ssh-add tricks


From spike (


You can list the currently loaded keys with -l and -L. The former displays the keys’ fingerprints while the latter displays the entire public key. Both list the path of file the key came from, which it the only way I recognize them.


ssh-add -d file removes the key the file from the agent. ssh -D clears out all keys, taking you back to square one.


You can simply run ssh-add -D to remove all of your keys from the Agent, but then you have to go through the trouble of adding them back. However, if you just want to step away and make sure your keys are protect, you can use ssh-add -x:

% ssh-add -x
Enter lock password:
Agent locked.

The Agent still has your keys, but won’t allow them to be used until unlocked with ssh-add -X:

ssh-add -X
Enter lock password:
Agent unlocked.


Instead of locking your keys, you can set an auto-expiry with -t after which the key will automatically be deleted from the agent:

ssh-add -t 60  ~/.ssh/random_rsa
Enter passphrase for /Users/spike/.ssh/random_rsa:
Identity added: /Users/spike/.ssh/random_rsa (/Users/spike/.ssh/random_rsa)
Lifetime set to 60 seconds

OS X Specific

On OS X ssh-add is integrated with the system keychain. If you give the -K option, as in ssh-add -K, when you add a key, that key’s password will be added to the keychain. As long as your keychain is unlocked, a key that has been stored in this way doesn’t require a password to be loaded into the agent.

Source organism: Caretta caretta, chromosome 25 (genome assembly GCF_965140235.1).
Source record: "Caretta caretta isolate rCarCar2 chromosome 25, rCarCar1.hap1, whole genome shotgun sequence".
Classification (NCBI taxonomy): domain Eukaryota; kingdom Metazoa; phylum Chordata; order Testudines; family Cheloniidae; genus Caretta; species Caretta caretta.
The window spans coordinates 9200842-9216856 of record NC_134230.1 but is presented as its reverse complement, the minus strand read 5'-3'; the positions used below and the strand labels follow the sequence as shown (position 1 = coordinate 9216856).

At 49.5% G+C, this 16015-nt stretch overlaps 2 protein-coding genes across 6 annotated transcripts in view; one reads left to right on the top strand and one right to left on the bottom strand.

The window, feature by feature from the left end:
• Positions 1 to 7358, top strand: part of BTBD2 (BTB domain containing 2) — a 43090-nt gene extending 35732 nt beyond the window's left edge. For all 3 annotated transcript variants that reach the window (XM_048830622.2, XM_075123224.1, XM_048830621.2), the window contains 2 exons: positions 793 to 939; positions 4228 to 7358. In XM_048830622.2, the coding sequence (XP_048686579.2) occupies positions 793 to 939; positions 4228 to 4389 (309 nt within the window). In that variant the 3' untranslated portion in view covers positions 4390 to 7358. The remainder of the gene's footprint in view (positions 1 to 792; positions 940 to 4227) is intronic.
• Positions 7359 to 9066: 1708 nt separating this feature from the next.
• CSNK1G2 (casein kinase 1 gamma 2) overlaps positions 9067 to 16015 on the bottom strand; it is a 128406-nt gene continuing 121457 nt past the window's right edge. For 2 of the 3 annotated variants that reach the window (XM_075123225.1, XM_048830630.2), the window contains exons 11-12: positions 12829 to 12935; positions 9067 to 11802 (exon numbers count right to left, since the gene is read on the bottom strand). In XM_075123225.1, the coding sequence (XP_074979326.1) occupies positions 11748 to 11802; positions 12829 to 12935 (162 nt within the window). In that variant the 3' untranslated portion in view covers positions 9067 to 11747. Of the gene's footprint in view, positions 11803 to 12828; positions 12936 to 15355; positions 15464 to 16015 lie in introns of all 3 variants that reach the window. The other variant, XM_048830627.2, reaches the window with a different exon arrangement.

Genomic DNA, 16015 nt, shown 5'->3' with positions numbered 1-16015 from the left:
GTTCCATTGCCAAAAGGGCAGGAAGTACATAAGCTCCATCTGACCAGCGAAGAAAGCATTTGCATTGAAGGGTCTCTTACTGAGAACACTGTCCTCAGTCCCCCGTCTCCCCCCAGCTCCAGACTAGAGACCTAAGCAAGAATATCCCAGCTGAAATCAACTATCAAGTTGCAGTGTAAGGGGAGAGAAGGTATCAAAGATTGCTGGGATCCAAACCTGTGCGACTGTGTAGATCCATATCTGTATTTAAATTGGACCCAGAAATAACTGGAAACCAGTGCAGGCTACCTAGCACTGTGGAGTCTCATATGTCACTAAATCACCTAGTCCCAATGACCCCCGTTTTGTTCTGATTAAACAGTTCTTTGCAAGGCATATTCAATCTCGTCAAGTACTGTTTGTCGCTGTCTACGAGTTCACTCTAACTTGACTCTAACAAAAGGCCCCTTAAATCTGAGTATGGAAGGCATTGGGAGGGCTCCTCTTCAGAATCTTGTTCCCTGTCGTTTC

All keys with their password stored in the keychain will automatically be loaded when you run ssh -A. This happens automatically on login.

I have mixed feeling about this feature, preloading your keys makes life easier, but it does remove a layer of security. If someone access your Mac, they get your keys. On the other hand, the probably get a lot of other things too. Typically, I take the lazy approach for everyday keys and keep the high-security ones out of the keychain.

When a password has been stored in keychain, ssh -K -d key-file both removes the key from the agent and removes it password from the keychain. Without -K, -d does not change the keychain and the key can be reloaded without a password. -D silently ignores -K.

There you have it, a pretty small but surprisingly helpful set of features, you now have in your bag of tricks.

Setup public key ssh login and troubleshooting

Short note on how to setup ssh to login without a password

Generate and copy key

ssh-keygen -t rsa

Copy key

ssh [email protected] mkdir -p .ssh
cat .ssh/ | ssh [email protected] 'cat >> .ssh/authorized_keys'

Try logging in!

If that doesn’t work

Some host need proper permission and a second authorized_keys2

At the remote host

chmod 700 .ssh
cd .ssh
cp authorized_keys authorized_keys2
chmod 600 authorized_keys
chmod 600 authorized_keys2

SSH may settings may need to be modified

At the remote host

cd /etc/ssh
sudo vi sshd_config

Find the AuthorizedKeysFile line and uncomment it (or add it if it doesn’t exist)

AuthorizedKeysFile %h/.ssh/authorized_keys

Save file, restart sshd with

sudo service sshd restart

Further troubleshooting

Start a second instance of sshd on the remote machine, dump all output to console so you can diagnose

/usr/sbin/sshd -d -p 2222

On your machine, do

ssh -p 2222

Look for Authentication refused: in the logs, it should contains the reason your connection fails